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Tuesday, September 2, 2014
Opener gives Florida the rainout blues

By Jeff Barlis

GAINESVILLE, Fla. -- Florida coach Will Muschamp was in an exceptionally good mood for his weekly news conference on Monday. He was working the crowd, cracking jokes.

There wasn't much football to discuss after an epic storm suspended the season opener. But on the bright side, it wasn't raining and his Gators still have an unblemished record.

"[We] watched all the plays from Saturday night," he joked. "Took a long time."

Lightning
The Swamp became just that on Saturday night, canceling Florida's opener.
After enduring a nearly three-hour delay because of lightning, the Gators and Vandals took the field before an appreciative but soaked crowd.

Maybe he had lightning strikes on his mind, but Muschamp used the word "electric" when asked to describe the atmosphere. He used it again, describing the Gator locker room before the players emerged.

"It was electric," he said. "The guys were jacked."

Unfortunately the storm only let up enough for the teams to run exactly one play.

It was, at least, a satisfying play for Florida and its football-starved fans. The appropriately named Valdez Showers took the opening kickoff 64 yards to the Idaho 14 before another lightning strike sent everyone off the field and into the belly of the stadium.

Safe to say it would be the most analyzed single play from Week 1 by any college football team in America.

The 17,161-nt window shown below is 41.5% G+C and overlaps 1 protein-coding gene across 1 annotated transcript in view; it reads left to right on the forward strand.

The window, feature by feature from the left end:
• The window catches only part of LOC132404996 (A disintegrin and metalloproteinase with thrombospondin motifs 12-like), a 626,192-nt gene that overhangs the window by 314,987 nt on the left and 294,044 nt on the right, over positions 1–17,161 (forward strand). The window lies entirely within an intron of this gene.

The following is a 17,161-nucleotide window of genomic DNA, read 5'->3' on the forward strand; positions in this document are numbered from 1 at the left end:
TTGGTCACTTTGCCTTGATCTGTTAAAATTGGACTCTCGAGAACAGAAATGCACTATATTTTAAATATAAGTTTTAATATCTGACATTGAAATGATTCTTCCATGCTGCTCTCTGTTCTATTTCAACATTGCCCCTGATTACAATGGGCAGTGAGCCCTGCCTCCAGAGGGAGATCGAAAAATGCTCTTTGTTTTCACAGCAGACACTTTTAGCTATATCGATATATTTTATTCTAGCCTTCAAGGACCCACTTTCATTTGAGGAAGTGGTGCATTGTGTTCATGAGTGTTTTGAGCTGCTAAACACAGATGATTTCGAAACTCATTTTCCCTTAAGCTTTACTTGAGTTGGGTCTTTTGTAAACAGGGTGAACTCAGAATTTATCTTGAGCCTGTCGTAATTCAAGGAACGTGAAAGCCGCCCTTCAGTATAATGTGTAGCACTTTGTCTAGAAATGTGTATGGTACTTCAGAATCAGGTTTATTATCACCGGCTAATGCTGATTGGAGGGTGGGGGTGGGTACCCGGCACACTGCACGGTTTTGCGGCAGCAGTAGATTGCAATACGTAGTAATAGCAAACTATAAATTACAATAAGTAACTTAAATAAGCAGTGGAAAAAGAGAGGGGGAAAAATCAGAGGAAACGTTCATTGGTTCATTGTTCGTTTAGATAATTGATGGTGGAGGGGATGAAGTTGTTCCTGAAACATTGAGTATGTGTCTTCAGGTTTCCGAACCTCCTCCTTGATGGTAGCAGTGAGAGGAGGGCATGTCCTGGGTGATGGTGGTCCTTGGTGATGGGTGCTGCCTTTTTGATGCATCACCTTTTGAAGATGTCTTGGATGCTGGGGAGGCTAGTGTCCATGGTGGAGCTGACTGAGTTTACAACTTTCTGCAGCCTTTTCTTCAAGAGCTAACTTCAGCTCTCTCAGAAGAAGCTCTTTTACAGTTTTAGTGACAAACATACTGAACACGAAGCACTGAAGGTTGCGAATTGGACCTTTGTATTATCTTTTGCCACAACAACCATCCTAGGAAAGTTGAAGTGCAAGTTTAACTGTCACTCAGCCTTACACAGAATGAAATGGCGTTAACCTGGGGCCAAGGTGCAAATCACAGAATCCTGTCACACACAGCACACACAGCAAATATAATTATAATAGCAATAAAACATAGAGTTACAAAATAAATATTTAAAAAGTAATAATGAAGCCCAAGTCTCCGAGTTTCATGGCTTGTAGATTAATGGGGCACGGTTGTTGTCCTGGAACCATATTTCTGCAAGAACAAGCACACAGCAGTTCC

"Jarrad Davis got the hard-hat award -- he did," Muschamp said on Monday, trying to convince reporters the team had actually given out an award. "He had a great block on the kickoff return.

"A great job by Marcel Harris sealing the edge, Valdez bouncing it. Andre Debose put a devastating block on their kicker, and we were able to get the ball down the sideline. So, very well executed."

Showers said he might have scored had the field not been so slippery.

"I was definitely looking to cut back," he said. "But I knew there was a chance I would slip, so I was just trying to get as much yardage as I could."

Showers, the fourth-year junior receiver who said he's played in worse conditions growing up in the ice and snow of fall football in Michigan, wasn't on the field when Florida lined up for its first play. When the referees signaled another stoppage, his first thought -- and that of everyone in the stadium -- was "not again."

The Gators spent most of the night in limbo, as NCAA rules stipulate a 30-minute delay for every lightning strike within eight miles of the field.

"To put things in perspective for everything, between the hours of 5 o’clock that afternoon and 11, we had 1,100 strikes of lightning within a six- to eight mile radius of our stadium," Muschamp said. "We had two-and-a-half inches of rain between 5 and 11 o’clock, and the last strike of lightning within six miles of the stadium was at 12:38 [a.m.].

"It was an issue, not just of the playing conditions of the field -- it was awful -- but we had lightning all over the place. It was going to be very difficult to be able to get the game in."

Muschamp checked the forecast over and over, while the team stayed prepared by going over plays.

"They had a book that thick they were reading through," the coach said of the game and team officials. "And I was just watching the radar."

Outside, the field was being punished by rain, wind and lightning.

The Gators mostly sat around and waited. Late at night, a second team meal was ordered and delivered by a nearby sandwich shop.

The electric atmosphere as well as the rain and lightning eventually died down. Florida is still waiting to start its 2014 season.

"I’ve never been a part of anything like it," Muschamp said. "We’re all disappointed."